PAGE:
What were the people who worked there like? How many work there at a time?

When I first stayed at Kanekiki there were 4-5 of us living there (plus Bill & Vicki). Towards the end of my stay Barb came back from a trip on the mainland and Katy + Tyler (Bill and Vicki’s grown children) also joined us. I really enjoyed that number of people living there. There was a sense of community, but being an introvert it was not overwhelming at all. Since I left, the community has certainly grown. There are 7 folks plus the Craine family (Bill, Vicki, Katy, Tyler). The number of people staying there is constantly changing. But one thing is always constant – the positive energy. During the application process, Barb and Vicki do a really thorough job of making sure that the individual wanting to join Kanekiki is a good fit for the community. It is a really special place and very, very conducive to healing, personal growth, and creating lifelong friendships.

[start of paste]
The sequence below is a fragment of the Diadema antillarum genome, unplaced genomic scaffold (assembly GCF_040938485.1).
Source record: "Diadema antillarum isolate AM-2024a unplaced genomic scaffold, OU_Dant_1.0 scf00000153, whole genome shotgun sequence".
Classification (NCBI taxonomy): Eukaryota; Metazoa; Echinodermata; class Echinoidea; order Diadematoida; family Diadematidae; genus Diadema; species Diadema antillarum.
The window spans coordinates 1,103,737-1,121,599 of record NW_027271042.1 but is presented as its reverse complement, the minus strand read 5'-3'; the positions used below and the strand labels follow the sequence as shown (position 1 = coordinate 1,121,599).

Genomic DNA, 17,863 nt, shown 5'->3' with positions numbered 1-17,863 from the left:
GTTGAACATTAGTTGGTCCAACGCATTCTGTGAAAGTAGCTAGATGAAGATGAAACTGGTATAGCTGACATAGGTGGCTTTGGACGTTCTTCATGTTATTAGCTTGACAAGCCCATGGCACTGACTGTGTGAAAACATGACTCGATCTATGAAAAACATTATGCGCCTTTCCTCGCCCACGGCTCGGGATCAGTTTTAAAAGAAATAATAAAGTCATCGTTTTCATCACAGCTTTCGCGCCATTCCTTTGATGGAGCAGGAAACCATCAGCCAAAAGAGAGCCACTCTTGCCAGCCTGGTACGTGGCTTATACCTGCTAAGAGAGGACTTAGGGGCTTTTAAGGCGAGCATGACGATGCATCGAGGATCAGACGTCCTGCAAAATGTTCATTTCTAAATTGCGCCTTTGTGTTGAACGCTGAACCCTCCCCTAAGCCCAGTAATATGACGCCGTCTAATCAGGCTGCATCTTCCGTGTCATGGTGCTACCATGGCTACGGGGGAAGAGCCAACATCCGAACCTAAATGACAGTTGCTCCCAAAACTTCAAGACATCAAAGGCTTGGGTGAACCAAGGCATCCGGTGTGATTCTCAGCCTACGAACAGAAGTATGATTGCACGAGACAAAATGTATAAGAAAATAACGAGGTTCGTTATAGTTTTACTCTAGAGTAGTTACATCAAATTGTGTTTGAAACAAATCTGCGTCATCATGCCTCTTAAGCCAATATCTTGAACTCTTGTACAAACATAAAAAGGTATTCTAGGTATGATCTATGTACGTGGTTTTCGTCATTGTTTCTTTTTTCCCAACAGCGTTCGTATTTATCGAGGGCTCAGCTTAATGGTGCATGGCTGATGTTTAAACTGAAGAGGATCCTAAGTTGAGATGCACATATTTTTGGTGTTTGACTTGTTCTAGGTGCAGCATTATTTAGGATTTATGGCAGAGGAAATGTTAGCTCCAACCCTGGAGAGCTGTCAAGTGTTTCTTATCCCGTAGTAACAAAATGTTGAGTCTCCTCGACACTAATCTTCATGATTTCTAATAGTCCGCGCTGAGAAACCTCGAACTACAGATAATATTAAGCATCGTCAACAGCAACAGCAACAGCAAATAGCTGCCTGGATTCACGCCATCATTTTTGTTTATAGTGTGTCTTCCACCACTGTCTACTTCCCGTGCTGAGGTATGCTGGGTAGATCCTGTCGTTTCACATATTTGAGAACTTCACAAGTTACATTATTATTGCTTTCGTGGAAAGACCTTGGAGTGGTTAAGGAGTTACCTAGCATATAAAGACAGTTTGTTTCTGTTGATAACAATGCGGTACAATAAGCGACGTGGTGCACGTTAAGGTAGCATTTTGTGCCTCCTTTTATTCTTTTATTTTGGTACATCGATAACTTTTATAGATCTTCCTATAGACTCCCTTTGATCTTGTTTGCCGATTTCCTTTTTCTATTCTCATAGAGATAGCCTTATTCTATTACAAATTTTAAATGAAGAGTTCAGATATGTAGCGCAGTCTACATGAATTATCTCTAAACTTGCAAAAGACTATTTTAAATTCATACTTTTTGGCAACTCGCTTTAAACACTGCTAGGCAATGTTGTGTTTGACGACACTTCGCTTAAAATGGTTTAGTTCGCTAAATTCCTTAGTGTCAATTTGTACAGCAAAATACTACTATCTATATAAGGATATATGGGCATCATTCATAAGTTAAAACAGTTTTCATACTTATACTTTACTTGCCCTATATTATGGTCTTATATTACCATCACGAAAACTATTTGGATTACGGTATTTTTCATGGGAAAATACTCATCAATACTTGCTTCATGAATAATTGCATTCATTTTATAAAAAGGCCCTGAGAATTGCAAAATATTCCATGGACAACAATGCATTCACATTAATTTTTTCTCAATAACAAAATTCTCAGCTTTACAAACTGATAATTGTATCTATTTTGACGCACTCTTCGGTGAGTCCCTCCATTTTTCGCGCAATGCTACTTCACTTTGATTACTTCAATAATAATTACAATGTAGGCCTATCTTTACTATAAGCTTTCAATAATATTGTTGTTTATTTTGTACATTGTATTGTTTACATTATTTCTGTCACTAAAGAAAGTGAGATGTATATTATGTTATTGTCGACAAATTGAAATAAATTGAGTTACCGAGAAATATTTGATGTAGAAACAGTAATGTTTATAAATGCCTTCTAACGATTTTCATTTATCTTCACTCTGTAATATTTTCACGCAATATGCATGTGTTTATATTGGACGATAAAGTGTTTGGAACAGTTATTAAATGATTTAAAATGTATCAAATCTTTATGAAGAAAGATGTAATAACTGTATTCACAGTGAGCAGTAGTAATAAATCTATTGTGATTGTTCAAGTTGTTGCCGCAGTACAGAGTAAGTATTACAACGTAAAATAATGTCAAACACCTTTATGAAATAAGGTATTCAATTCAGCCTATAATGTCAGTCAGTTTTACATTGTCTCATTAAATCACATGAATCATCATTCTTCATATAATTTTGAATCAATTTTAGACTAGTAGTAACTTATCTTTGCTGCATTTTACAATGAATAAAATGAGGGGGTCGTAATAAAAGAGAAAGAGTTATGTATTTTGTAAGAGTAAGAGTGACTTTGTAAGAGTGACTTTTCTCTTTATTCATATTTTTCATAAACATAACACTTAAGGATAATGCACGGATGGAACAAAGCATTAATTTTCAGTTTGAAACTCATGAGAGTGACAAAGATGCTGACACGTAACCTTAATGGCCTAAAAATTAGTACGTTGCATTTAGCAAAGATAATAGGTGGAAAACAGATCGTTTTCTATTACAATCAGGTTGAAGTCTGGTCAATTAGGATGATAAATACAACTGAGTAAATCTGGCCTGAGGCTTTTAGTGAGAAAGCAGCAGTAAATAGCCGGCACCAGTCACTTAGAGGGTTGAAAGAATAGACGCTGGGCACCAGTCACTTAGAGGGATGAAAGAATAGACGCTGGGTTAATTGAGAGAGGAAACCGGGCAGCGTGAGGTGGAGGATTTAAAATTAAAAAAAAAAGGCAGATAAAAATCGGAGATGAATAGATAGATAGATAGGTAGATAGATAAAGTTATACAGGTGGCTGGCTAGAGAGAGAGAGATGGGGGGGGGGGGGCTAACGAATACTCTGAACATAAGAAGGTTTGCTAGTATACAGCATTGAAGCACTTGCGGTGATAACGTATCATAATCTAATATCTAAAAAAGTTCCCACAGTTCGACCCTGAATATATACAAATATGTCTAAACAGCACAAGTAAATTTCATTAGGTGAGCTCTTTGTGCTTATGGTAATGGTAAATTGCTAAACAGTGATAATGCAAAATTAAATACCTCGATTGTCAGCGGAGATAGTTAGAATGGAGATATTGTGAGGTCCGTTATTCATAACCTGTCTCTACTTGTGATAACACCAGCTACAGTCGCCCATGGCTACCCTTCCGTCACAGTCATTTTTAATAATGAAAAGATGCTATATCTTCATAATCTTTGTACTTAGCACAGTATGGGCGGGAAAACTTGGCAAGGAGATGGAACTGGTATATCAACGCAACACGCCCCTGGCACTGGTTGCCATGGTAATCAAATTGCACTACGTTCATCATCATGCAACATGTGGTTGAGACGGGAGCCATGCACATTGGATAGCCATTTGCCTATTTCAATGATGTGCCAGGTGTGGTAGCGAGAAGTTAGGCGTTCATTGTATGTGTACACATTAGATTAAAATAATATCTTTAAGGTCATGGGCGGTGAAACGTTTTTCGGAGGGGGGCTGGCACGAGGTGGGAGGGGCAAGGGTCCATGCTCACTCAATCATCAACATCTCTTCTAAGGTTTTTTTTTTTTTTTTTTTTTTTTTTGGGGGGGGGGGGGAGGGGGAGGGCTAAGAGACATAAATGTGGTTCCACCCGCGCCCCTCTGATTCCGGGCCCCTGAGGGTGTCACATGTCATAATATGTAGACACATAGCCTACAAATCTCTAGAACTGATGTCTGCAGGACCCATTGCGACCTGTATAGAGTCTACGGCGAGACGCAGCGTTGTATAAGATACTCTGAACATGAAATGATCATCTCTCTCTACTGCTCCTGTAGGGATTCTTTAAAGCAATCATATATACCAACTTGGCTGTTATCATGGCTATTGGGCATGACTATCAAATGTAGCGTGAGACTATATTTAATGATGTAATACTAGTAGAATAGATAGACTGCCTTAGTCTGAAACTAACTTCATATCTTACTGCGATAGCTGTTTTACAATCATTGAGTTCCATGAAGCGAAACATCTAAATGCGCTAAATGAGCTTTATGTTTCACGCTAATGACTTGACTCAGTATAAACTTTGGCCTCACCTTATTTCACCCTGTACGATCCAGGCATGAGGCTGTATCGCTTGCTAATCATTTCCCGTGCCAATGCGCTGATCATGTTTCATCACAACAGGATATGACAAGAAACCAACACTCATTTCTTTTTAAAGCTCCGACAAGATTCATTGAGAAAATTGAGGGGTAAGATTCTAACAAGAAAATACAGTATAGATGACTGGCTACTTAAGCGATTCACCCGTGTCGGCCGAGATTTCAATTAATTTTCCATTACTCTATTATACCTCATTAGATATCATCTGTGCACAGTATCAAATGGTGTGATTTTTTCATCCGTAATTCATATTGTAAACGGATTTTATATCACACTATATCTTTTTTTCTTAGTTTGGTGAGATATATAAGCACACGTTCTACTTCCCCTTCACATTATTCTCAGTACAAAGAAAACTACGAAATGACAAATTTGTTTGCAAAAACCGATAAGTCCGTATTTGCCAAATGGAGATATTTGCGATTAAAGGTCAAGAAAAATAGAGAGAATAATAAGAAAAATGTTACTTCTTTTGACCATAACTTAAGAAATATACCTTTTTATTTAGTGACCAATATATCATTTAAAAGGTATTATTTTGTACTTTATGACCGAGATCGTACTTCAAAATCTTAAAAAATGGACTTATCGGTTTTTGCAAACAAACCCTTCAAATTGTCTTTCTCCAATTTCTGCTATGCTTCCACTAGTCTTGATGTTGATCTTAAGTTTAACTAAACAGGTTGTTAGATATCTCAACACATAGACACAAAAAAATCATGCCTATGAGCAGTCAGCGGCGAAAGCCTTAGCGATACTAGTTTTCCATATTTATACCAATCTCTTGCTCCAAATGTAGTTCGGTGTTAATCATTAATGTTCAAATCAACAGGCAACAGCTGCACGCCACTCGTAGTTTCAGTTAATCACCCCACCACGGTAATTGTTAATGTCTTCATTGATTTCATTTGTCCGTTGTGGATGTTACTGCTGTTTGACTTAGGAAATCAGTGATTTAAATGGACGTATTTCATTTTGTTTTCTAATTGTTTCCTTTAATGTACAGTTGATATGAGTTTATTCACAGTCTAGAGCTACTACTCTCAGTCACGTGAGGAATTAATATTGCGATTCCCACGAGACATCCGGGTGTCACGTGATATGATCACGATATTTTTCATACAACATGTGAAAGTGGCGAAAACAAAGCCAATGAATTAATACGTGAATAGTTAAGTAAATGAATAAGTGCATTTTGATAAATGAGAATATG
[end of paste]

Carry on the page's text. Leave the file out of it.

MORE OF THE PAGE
How long did you stay for/why did you end up leaving?

I stayed at Kanekiki for 2 months (October & November) in the fall or 2015. I ended up leaving in Early December because I wanted to go on an adventure and explore the Island. Since leaving, I have ended up settling down for a few months on the other side of the island (Kona). But recently I have been longing for more deep connections like the ones I experienced at Kanekiki. So I may be going back to live there in the near future.